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Argument Structures

From:jonathan.jones <jonathan.jones@...>
Date:Sunday, August 20, 2000, 10:37
OK, will this work? (Sorry - my first post to this list.)

Right. I've wondered this for a while.

Apart from the standard "transitive", "intransitive", and "ditransitive" verbs found in English, 
and the "reflexive" verbs in Romance languages, I'm not really familiar with many ways to 
introduce various argument structures into languages. So when working on the verbs in my (as 
yet unnamed) conlang, I tried to start from scratch and managed to list the following:

"transitive": 1 agent, 1 patient              [I taught him]
"transitive, focused": 1 agent, 1 patient, 1 focus    [I taught him Linguistics]
"reflexive" : 1 agent/patient [I taught myself]
"reflexive, focused" 1 agent/patient, 1 focus  [I taught myself Linguistics]
"reciprocal": 2 agent/patient     sort of:[I taught him and he taught me] 
"reciprocal, focused" 2 agent/patient, 1 focus [ we taught each other linguistics]
          {actually,  i think a better example is trade: [we exchanged goods]}
"intransitive": 1 experiencer   [John learnt]
"intransitive, focused": 1 experiencer, 1 focus [John learnt lingustics]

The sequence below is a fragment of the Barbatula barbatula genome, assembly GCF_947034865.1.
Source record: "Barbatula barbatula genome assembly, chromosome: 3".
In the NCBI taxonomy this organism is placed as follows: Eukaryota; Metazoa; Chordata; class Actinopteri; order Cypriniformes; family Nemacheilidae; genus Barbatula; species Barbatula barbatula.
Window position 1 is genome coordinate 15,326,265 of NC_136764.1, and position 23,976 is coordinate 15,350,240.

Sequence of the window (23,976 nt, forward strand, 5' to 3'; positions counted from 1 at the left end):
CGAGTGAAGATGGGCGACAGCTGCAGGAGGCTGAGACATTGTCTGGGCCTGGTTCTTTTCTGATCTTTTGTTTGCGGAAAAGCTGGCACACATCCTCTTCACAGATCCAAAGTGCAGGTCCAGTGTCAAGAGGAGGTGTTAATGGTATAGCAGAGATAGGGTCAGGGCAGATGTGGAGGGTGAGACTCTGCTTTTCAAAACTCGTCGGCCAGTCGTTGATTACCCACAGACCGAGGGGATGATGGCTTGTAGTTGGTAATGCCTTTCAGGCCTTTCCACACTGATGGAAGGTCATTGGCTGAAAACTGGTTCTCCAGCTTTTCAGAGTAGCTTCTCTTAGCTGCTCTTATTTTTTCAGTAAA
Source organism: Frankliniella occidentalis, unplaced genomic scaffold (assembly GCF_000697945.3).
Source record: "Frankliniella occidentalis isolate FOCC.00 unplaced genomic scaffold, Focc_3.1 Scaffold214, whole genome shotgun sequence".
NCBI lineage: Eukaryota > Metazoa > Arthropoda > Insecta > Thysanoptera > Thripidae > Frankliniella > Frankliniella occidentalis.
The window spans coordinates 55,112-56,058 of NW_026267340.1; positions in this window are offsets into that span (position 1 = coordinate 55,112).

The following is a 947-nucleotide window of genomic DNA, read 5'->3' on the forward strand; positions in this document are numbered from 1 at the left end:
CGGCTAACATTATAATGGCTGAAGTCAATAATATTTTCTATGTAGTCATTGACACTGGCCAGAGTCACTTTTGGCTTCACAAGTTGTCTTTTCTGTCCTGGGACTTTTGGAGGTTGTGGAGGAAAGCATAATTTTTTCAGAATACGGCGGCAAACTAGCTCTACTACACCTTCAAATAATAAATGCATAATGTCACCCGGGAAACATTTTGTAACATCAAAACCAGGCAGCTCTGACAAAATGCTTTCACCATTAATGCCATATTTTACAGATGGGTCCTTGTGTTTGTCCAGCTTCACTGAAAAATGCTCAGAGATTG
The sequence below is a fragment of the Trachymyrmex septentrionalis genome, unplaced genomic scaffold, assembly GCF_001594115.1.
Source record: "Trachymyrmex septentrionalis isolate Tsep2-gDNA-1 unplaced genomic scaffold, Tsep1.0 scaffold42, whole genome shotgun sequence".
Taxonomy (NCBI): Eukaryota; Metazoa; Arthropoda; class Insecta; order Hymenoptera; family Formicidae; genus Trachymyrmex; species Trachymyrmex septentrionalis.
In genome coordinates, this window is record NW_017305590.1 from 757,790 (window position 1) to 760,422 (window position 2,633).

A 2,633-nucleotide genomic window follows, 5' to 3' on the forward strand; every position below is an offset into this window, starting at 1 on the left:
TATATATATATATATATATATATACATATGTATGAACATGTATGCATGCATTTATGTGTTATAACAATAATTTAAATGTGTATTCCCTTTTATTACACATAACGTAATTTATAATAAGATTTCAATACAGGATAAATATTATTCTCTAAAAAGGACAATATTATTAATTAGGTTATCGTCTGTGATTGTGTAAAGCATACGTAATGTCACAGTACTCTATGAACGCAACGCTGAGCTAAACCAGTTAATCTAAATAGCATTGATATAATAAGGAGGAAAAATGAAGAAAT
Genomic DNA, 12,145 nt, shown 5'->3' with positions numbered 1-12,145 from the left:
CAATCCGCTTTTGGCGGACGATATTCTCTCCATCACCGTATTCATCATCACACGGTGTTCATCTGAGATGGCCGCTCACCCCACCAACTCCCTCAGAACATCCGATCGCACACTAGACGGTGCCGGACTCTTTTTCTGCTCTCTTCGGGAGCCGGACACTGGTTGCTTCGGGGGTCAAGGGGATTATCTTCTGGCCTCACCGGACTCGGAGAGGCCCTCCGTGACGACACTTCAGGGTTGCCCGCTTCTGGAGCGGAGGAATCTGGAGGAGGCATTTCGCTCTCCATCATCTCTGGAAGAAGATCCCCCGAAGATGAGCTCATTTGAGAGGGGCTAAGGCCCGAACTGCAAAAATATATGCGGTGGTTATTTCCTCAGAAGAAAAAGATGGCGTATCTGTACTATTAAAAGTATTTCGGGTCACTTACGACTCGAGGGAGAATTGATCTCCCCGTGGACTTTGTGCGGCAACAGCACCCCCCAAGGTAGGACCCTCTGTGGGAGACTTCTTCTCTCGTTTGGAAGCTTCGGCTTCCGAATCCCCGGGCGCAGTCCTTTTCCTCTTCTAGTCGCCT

Actually, I lie. Some of that was taken from an essay "lexical semantics" I found on the net.
I forget who wrote it.

Anyway the conlang is VSO, so a verb followed by 3 nouns could mean any of those things, 
with only the vowel sequence of the verb to distinguish them. As the language rather hinges on
the verbs, I'm a little reluctant to press on until I'm sure I've covered all angles. So can anyone
here please suggest anything I may have missed.



(Oh, I can't help feeling that English is a very bad language in which to discus this. Now I read 
back through this message, I begin to wonder whether "wonder" used at the top, is acutally
NOT transitive, after all. Can I "wonder this"? Comments anyone?)